Our next real-life test covers disk activity in a gaming environment. Unlike the HTPC trace, this one relies heavily on the read performance of a drive. To give a simple breakdown of read/write percentages, the HTPC test is 64% write, 36% read, the Productivity test is 59% write and 41% read, while the gaming trace is 6% write and 94% read. The test consists of a Windows 7 Ultimate 64-bit system pre-configured with Steam, with Grand Theft Auto 4, Left 4 Dead 2, and Mass Effect 2 already downloaded and installed. The trace captures the heavy read activity of each game loading from the start, as well as textures as the game progresses. In this trace we recorded 426MB being written to the drive and 7,235MB being read. 

Our gaming test focuses heavily on the read performance of the drive. The SATA drives have better performance across the board; amongst the Constellation.2 drives, the difference is 13% and amongst the Constellation ES.2, much less at approximately 3%. So far we have not seen any definitive evidence as to whether SAS or SATA is better; it has depended solely on the benchmark. The Constellation ES.2 has an unquestionable performance lead over the Constellation.2 but the difference is much more modest than in the HTPC test.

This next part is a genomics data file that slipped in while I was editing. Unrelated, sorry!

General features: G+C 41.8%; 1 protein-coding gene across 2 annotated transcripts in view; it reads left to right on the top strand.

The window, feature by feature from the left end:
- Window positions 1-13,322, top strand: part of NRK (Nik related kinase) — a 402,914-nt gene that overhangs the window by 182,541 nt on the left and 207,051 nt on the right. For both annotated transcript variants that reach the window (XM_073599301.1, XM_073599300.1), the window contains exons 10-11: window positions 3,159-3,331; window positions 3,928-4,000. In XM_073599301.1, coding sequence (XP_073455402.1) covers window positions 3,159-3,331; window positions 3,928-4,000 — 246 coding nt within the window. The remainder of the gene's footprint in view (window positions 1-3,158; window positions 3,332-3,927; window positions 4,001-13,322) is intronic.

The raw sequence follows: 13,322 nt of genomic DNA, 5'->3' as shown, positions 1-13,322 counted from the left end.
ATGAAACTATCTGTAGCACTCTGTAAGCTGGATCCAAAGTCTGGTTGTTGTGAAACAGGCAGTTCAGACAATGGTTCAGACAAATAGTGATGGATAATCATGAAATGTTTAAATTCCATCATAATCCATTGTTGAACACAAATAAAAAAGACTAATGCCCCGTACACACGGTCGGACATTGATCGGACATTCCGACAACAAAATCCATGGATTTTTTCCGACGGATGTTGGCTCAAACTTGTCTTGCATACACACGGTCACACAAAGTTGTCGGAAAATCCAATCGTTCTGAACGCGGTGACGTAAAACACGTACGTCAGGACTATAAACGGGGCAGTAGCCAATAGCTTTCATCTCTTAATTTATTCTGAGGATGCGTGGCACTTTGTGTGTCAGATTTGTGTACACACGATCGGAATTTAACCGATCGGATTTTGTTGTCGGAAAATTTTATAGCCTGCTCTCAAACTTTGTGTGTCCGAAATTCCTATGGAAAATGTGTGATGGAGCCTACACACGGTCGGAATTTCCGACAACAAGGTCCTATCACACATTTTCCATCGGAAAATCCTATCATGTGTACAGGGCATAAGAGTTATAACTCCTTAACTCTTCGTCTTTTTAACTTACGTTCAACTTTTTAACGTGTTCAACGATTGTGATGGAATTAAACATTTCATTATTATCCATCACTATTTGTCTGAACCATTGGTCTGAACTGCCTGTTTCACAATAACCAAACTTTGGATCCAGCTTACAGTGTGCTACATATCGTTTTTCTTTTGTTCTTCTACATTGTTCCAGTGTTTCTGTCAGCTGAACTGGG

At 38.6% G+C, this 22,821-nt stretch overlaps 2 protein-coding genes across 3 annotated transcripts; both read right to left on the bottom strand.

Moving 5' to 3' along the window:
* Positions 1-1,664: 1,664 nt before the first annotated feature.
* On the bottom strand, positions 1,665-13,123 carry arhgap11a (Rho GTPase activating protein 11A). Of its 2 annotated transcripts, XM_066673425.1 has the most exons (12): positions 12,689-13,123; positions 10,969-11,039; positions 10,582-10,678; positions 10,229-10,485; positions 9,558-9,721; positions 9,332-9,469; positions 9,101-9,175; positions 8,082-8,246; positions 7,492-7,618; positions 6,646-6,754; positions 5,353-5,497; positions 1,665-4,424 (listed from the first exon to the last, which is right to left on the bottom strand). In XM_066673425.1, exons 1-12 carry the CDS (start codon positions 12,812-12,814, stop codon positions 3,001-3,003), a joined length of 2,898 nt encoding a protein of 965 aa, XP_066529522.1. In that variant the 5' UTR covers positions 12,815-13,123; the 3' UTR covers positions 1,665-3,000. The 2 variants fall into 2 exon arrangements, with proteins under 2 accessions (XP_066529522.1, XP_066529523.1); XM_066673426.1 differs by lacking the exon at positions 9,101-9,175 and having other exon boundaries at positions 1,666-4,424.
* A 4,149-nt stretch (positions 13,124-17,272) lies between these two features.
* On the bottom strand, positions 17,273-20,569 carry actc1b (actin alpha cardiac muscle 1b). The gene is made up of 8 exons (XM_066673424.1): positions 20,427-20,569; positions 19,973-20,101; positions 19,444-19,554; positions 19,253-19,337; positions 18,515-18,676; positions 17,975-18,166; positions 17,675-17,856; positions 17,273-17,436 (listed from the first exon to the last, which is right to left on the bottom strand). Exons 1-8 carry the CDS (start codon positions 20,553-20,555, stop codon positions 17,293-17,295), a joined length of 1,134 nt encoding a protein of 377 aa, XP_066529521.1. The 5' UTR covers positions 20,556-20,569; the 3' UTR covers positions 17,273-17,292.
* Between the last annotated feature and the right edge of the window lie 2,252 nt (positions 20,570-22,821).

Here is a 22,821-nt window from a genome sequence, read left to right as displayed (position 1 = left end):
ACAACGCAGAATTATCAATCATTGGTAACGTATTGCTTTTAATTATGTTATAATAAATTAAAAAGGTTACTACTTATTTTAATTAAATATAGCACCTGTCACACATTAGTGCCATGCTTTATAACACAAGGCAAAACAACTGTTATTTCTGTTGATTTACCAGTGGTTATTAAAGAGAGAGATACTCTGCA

Our last real-life test covers disk activity in a productivity scenario. For all intents and purposes this test shows drive performance under normal daily activity for most users. This test includes: a three hour period operating in an office productivity environment with 32-bit Vista running Outlook 2007 connected to an Exchange server, web browsing using Chrome and IE8, editing files within Office 2007, viewing PDFs in Adobe Reader, and an hour of local music playback with two hours of additional online music via Pandora. In this trace we recorded 4,830MB being written to the drive and 2,758MB being read.

Our productivity benchmark is write performance-focused. For the Constellation.2, the SAS and SATA interfaces have identical performance for all intents and purposes. The SATA Constellation ES.2 drive has a considerable performance advantage over SAS by about 14%, however. The Constellation ES.2 has a distinct advantage over the Constellation.2 in performance but again not drastically better as we saw in the first HTPC test.